What Now For Social Security? Eileen Evason explains the working of the welfare reform Mitigations Group

What Now For Social Security? This was the question asked in a seminar run by Law Centre NI after this morning’s AGM. You can listen back to the four presentations.

Alison Garnham of Child Poverty Action Group delivered the keynote address, looking back at the developments that led to the introduction of the Universal Credit and the UK-wide impact of government policies. Charts showed the massive increase in sanctions and foodbanks as out of work benefits were being cut. She also looked at some of the upcoming challenges.

Eileen Evason is a very familiar voice from Radio Ulster’s On Your Behalf. The professor chairs the Joint Standards Committee and the welfare reform Mitigations Group. (Alex Kane’s recent profile of Eileen is worth a read.) She spoke about the Northern Ireland situation, the measures her panel agreed and have now passed to the civil service to be implemented. Disabled people and families in Northern Ireland will have transition protections not available to people across Great Britain. Universal Credit in NI will support fortnightly payments and will compensate low income families.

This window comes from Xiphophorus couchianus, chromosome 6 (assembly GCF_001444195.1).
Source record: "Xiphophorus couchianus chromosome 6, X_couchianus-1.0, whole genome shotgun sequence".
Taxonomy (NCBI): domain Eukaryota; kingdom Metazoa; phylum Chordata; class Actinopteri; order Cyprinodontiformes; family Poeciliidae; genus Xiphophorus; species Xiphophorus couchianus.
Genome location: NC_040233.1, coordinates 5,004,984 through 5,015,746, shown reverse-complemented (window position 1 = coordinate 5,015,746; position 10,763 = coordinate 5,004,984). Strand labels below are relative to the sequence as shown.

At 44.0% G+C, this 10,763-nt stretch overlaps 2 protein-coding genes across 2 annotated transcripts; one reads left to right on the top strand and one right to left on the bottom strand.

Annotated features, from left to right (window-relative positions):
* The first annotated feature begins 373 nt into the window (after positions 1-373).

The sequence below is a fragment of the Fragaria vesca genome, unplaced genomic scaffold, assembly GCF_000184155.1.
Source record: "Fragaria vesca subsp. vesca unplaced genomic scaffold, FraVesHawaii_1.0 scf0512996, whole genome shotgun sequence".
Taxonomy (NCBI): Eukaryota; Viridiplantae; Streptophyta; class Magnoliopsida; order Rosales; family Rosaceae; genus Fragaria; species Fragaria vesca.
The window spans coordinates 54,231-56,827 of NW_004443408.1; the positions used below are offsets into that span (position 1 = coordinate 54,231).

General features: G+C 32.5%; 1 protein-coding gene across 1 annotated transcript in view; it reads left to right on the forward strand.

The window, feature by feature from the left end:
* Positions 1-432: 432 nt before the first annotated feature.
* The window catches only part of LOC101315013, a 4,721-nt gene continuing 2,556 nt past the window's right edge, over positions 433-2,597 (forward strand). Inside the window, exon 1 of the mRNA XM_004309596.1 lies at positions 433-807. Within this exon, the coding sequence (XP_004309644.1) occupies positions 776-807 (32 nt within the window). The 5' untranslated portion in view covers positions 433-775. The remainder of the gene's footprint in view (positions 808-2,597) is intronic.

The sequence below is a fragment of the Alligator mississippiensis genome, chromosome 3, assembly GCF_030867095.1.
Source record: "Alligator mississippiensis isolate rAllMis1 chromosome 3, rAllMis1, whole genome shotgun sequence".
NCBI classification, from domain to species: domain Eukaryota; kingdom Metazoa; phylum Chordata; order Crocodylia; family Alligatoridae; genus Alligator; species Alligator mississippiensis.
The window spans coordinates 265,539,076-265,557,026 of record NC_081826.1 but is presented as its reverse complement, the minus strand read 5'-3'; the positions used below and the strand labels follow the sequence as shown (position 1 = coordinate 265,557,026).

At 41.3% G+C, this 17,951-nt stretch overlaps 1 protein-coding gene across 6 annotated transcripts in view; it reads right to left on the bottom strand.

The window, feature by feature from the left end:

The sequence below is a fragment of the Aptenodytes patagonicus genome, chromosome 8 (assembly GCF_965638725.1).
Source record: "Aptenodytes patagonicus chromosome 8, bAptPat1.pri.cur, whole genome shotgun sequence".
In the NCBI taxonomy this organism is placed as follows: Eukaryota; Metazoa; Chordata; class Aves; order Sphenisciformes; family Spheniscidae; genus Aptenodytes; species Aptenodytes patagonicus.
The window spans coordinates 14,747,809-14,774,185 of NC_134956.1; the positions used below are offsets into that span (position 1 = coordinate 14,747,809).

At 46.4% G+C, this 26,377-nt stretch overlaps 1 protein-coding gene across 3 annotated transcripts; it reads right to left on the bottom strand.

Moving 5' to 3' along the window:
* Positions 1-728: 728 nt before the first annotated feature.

Towards the end of she was critical of media coverage around the underspend in the panel’s proposals, explaining the in-year pots of money and public finance rules they were bound by, and the impossibility of compensating people for the loss of benefits until they’ve actually been lost. (Appropriately, the underspend has been earmarked for the health budget.)

Les Allamby is chief commissioner at the NI Human Rights Commission (and former Law Centre NI director) spoke briefly about the role of human rights arguments in the field of social security before commenting on the work of Eileen’s panel (mostly positive, though highlighted some possible gaps), and finished with observations in Universal Credit.

Finally Dr Gráinne McKeever – Reader in Law at Ulster University and the NI member of the Social Security Advisory Committee) spoke about the scrutinising of social security developments. SSAC can’t change policy, but can challenge government with wider evidence and analyse the cumulative effect of multiple welfare regulations. With the NI Mitigations Group standing down after the delivery of their report earlier in January, the SSAC will have an important role.


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